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Last Updated 8/14/03
Low Pressure System

Mandatory minimal flow of oxygen (200 ml/min)
Flowmeters on many anesthesia machines (including the Ohmeda Modulus II anesthesia machine modeled here) have a mandatory minimum oxygen flow rate of 200 ml/min when the machine is turned on.

If an oxygen supply is available, the bobbins of the O2 flowmeter will not completely return to zero in the simulation. Without an O2 supply, the bobbins return to zero.

Hypoxic safe-guard : the Link-25 system
The hypoxic safe-guard links the nitrous oxide (N2O) flow control valve to the oxygen (O2) flow control valve. The Link-25 system from Ohmeda connects the flowmeter control valves in such a way that the ratio of O2 to N2O flow can never be less than 1:3. In other words, it prevents the administration of a fresh gas flow with an FiO2 of less than 0.25. N2O flow is automatically lowered when O2 flow is decreased too much by the user, but the N2O flow is not changed when O2 flow is increased. O2 flow is automatically increased if the N2O flow is increased too much, but is unaffected when N2O is decreased. A few examples:
- If O2 flow is decreased to its minimum (200 ml/min), N2O flow will also automatically be decreased to 600 ml/min if it was higher.
- If N2O flow is increased to maximum (6 l/min), O2 flow will also automatically be increased to 2 L/min if it was lower.
The hypoxic safe-guard does not detect whether the correct gas is actually flowing through the flowmeters (i.e., whether the gas flowing in the O2 flowmeter is really O2) and it should be noted that only N2O and O2 flows are interlinked.

No precise flowrates can be set on the simulation but the flowmeters can be turned on or off. The behavior of the Link-25 system is modeled in the simulation by discrete movements of the bobbins.

Function of the common gas outlet check valve
When ventilation is controlled or assisted, positive pressure from the breathing system could potentially be transmitted back to the vaporizers and flowmeters. Use of the oxygen flush valve could also potentially create the same problem. Backflow of gas to the vaporizer could cause changes in the delivered inhalational anesthetic concentration. In addition, it could also cause inaccurate flowmeter readings. The addition of the common gas outlet check valve however, minimizes backflow of gas to the vaporizers and flowmeters. Not all types of anesthesia machines have a common gas outlet check valve.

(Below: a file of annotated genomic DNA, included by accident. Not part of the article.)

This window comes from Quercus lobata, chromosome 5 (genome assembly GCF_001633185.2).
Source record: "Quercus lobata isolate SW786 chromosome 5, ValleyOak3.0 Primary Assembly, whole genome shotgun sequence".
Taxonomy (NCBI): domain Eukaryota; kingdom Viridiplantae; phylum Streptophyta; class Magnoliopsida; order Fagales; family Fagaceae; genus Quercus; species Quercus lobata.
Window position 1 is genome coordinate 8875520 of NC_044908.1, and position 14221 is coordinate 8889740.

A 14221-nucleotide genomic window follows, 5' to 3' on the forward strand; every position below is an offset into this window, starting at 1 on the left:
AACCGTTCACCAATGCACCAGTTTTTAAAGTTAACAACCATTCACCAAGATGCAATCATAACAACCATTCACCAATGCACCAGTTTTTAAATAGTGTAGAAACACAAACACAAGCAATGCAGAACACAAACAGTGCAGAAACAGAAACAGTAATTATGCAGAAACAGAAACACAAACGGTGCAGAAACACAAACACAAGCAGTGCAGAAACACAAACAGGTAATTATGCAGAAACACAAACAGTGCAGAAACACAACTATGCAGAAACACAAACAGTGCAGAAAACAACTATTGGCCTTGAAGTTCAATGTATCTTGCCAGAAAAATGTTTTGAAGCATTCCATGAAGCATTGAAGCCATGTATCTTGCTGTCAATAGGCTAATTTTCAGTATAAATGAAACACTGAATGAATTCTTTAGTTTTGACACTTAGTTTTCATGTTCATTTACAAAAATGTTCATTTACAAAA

The Ohmeda Modulus machine does have a common gas outlet check valve which is shown in the simulation.

Contribution of fresh gas flow to the tidal volume
Fresh gas continues to flow from the flowmeters during inspiration. Depending on the magnitude of the fresh gas flow (FGF), it can contribute significantly to the delivered tidal volume. For example, if the respiratory rate of mechanical ventilation is 10 breaths/minute with an I:E ratio of 1:2, then the inspiration time (Ti) will last 2 seconds. If the fresh gas flow is 6000 ml/min or 100 ml/second then 200 ml will be added to each tidal volume breath. The tidal volume is augmented by the fresh gas flow by the product of FGF times Ti.

Upon increasing the fresh gas flow during mechanical ventilation, the lungs can be seen to inflate more in the simulation.